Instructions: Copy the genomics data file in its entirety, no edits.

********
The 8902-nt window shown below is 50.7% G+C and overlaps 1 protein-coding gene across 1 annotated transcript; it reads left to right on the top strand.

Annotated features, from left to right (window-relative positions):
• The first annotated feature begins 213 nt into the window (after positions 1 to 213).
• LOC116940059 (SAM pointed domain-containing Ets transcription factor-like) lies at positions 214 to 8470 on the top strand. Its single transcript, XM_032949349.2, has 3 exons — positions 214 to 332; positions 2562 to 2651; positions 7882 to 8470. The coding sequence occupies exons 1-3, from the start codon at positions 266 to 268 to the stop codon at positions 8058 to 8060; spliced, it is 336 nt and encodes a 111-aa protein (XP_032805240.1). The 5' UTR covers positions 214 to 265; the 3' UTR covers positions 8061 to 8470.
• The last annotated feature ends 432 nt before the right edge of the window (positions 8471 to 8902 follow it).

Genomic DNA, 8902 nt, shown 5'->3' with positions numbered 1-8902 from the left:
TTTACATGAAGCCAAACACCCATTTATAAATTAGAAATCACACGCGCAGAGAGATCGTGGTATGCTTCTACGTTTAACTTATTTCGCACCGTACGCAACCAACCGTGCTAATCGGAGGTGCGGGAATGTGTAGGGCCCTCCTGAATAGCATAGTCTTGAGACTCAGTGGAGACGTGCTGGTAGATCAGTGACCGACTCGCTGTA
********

The 8902-nt window shown below is 50.7% G+C and overlaps 1 protein-coding gene across 1 annotated transcript; it reads left to right on the top strand.

Annotated features, from left to right (window-relative positions):
• The first annotated feature begins 213 nt into the window (after positions 1 to 213).
• LOC116940059 (SAM pointed domain-containing Ets transcription factor-like) lies at positions 214 to 8470 on the top strand. Its single transcript, XM_032949349.2, has 3 exons — positions 214 to 332; positions 2562 to 2651; positions 7882 to 8470. The coding sequence occupies exons 1-3, from the start codon at positions 266 to 268 to the stop codon at positions 8058 to 8060; spliced, it is 336 nt and encodes a 111-aa protein (XP_032805240.1). The 5' UTR covers positions 214 to 265; the 3' UTR covers positions 8061 to 8470.
• The last annotated feature ends 432 nt before the right edge of the window (positions 8471 to 8902 follow it).

Genomic DNA, 8902 nt, shown 5'->3' with positions numbered 1-8902 from the left:
TTTACATGAAGCCAAACACCCATTTATAAATTAGAAATCACACGCGCAGAGAGATCGTGGTATGCTTCTACGTTTAACTTATTTCGCACCGTACGCAACCAACCGTGCTAATCGGAGGTGCGGGAATGTGTAGGGCCCTCCTGAATAGCATAGTCTTGAGACTCAGTGGAGACGTGCTGGTAGATCAGTGACCGACTCGCTGTA